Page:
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This is a question that keeps bothering me: much of mathematics was created by extending rules to new domains e.g. negative numbers were created by consistently extending arithmetic beyond positive integers. However, with number bases it seems impossible to do this. Number bases are integers, but could they be rational numbers? I've had previous discussions about this, see here. One problem can be seen with this example: in base 2.5, 0.22 is greater than one. That's not what we want! What, if anything, can be done about this?

EDIT: To put it another way - if every positional number is less than any digit to its left, why doesn't this apply to fractional base positional numbers?

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  • $\begingroup$ That is not a bug, that is a feature!... lol $\endgroup$ – Brethlosze Jun 6 '17 at 3:58
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    $\begingroup$ Not on topic, but I think you'll enjoy this if you're interested in weird bases math.stackexchange.com/questions/2291038/… $\endgroup$ – Jacob Claassen Jun 6 '17 at 4:00
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    $\begingroup$ It can be done, but you fail to get anything like uniqueness, and doing arithmetic in the base is a pain in the neck. $\endgroup$ – Thomas Andrews Jun 6 '17 at 4:05
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Not only rational but even irrational numbers can be number bases if one so wishes. Bergman published a paper called Number System with an Irrational Base in Mathematics Magazine back in 1957. It represents numbers as sums $\sum_{i=-\infty}^\infty a_i\varphi^i$, where $\varphi=\frac{1+\sqrt{5}}2$ is the golden ratio, and $a_i$ are $0$ or $1$ (Bergman denotes $\varphi$ as $\tau$ and calls it the "Tau System"). This presentation is non-unique but Bergman derives nice transcription rules (related to the Zeckendorf decomposition of integers into Fibonacci numbers) which make conversions tractable, e.g. $2=10.01=1.11$. He also developed paper and pencil algorithms for addition, multiplication and division. Even so, already expressing $1/2$ is not so straightforward, and "with 1/10 I had to work it out 5 or 10 times before I got the correct answer, as there is much room for error". Obviously, you have not heard of this at school, and there is a reason, which Bergman himself mentioned:

"The Tau System has a good many other interesting and unusual characteristics, and investigation by the readers of some, such as the frequency, occurrence, and nature of numbers with a $1$ in the units column (when in simplest formm) might prove interesting. I do not know of any useful application for systems such as this, except as a mental exercise and pastime, though it may be of some service in algebraic number theory. For instance, the numbers expressible in the Tau System in terminating form consist of all the algebraic integers in $R(\sqrt{5})$ and some of the properties of numbers in this and other systems might correspond to facts about associated fields." [$R(\sqrt{5})$ is $\mathbb{Q}(\sqrt{5})$ in modern notation.]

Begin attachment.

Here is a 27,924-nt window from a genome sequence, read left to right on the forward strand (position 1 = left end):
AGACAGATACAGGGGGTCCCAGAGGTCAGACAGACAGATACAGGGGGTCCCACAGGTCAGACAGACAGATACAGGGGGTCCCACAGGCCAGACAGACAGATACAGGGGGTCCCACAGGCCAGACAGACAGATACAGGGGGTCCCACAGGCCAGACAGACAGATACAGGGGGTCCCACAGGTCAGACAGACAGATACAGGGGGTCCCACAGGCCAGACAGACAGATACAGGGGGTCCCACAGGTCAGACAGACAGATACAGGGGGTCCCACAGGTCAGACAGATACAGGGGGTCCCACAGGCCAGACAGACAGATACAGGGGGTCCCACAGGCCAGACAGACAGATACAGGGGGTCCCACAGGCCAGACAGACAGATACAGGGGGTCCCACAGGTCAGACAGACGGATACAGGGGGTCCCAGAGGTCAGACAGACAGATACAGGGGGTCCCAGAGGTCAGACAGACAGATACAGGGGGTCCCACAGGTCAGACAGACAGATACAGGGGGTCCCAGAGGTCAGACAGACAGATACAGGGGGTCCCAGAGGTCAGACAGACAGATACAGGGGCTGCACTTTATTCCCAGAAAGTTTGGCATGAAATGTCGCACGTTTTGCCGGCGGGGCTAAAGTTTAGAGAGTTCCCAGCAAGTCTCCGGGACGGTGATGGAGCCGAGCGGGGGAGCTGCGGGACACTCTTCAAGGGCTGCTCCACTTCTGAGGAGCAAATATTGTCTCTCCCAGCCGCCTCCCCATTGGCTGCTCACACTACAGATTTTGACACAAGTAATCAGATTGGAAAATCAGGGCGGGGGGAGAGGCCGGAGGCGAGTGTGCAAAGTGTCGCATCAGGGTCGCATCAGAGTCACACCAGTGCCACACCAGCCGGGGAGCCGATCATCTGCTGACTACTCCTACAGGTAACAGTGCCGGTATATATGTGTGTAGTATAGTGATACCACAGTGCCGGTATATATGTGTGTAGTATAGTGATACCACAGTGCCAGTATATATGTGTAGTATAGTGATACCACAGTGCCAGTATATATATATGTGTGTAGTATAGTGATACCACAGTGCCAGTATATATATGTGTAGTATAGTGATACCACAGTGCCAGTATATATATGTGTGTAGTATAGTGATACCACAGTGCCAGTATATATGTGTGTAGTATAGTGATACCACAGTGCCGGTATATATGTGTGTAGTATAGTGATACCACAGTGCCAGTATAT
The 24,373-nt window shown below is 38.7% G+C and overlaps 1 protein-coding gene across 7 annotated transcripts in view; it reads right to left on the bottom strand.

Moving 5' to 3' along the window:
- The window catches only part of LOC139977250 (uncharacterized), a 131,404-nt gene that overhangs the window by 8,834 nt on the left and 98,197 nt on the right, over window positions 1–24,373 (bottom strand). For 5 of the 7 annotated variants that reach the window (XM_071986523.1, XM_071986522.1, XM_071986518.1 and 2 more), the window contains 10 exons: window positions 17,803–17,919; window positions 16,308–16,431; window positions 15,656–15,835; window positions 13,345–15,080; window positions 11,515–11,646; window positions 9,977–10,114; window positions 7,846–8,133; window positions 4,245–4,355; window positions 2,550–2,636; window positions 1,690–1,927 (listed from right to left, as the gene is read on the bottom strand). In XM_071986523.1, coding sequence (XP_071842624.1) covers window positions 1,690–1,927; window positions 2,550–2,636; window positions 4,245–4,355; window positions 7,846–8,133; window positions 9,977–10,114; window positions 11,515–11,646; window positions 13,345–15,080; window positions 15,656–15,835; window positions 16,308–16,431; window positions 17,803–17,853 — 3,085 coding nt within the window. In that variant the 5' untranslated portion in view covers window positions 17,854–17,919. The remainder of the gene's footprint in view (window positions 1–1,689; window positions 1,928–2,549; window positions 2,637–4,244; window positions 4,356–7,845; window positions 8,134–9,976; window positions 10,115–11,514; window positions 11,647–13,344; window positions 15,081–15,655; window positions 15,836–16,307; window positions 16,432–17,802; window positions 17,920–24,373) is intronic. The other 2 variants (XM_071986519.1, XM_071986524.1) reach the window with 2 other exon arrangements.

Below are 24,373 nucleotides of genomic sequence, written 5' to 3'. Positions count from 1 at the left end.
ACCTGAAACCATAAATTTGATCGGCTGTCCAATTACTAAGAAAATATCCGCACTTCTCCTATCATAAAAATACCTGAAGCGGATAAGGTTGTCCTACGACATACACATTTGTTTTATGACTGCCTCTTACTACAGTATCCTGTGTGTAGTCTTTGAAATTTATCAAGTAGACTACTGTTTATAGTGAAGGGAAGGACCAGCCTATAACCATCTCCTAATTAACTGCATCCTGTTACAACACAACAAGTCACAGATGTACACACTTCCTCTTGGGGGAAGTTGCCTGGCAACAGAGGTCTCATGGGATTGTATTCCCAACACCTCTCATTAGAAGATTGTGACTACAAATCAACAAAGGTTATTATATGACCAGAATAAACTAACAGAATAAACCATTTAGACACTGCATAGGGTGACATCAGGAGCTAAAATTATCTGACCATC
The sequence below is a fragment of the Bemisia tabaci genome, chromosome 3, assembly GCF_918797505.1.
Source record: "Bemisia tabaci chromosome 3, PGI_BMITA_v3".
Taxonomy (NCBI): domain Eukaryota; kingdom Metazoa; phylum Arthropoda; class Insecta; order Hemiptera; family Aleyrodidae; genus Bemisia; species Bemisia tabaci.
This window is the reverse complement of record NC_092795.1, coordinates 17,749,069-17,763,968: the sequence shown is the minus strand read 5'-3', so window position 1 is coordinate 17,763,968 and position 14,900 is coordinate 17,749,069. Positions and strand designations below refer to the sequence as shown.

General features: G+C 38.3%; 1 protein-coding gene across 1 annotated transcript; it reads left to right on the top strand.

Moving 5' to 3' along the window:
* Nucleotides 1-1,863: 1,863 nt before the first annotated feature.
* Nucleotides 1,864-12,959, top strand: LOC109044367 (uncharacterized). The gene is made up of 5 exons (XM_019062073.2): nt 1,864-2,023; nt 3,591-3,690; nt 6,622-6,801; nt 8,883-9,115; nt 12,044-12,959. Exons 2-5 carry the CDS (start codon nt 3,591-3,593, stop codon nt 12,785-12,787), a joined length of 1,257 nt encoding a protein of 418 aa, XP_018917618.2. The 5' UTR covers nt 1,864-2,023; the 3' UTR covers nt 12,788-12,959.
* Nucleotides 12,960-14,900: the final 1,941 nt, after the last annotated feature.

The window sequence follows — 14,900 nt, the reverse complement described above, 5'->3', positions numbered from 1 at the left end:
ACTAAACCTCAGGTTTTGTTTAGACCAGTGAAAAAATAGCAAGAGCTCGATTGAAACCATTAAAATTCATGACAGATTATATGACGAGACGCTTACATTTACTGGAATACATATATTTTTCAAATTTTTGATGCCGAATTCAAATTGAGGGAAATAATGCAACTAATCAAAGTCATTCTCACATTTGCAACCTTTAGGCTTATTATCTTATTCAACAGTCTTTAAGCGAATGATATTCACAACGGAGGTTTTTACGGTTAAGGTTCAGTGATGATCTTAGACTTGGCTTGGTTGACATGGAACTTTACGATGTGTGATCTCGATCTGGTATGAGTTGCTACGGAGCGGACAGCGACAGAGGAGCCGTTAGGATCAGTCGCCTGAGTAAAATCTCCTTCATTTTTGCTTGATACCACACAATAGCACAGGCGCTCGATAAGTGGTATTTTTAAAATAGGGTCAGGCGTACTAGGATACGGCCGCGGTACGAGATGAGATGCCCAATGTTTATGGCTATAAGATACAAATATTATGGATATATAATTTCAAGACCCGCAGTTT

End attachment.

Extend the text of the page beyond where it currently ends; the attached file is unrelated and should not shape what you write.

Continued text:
In the 60 years since then such number systems did find some enthusiasts. Stakhov's book Mathematics of Harmony has a whole chapter 9.1 called Numeral Systems with Irrational Bases, which promotes them (mostly using quadratic surds for bases) with great pomp characteristic of this author. And in fairness Bergman's and similar systems did find some applications beyond pastime and number theory, like designing self-correcting analog to digit converters and noise tolerant processors. But overall they are underwhelming, and it remains a niche subject with few people working on it.

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You could "fix" the problem (partially) by further limiting the legal digits. For example, you might say that base $a$ is not permitted to use any digits greater than $a - 1$. So base $2.5$ can only make use of $0$ and $1$, and $0.22$ is therefore not a valid base-$2.5$ number. Unfortunately, this has a side effect: numbers like $0.8$ (in base $10$) have no base-$2.5$ representation at all.

We could try to strike a middle ground instead, by limiting combinations of digits - for example, in base $2.5$, we could say that $2$ must always be followed by $0$ or $1$. Then the largest number obtainable without crossing the decimal point is $0.212121\ldots$, which (after some quick infinite summation) evaluates to exactly $1$. In bases between $2$ and $2.5$ we would need to alter the rule; as we get close to $2$, we must demand longer and longer strings of $0$'s following every $2$. But a rule should exist for every base (don't quote me on that, I haven't worked out the math) and it shouldn't be too hard to establish general definitions for it.

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  • $\begingroup$ Thanks, will look into that. $\endgroup$ – selfawareuser1 Jun 6 '17 at 4:13

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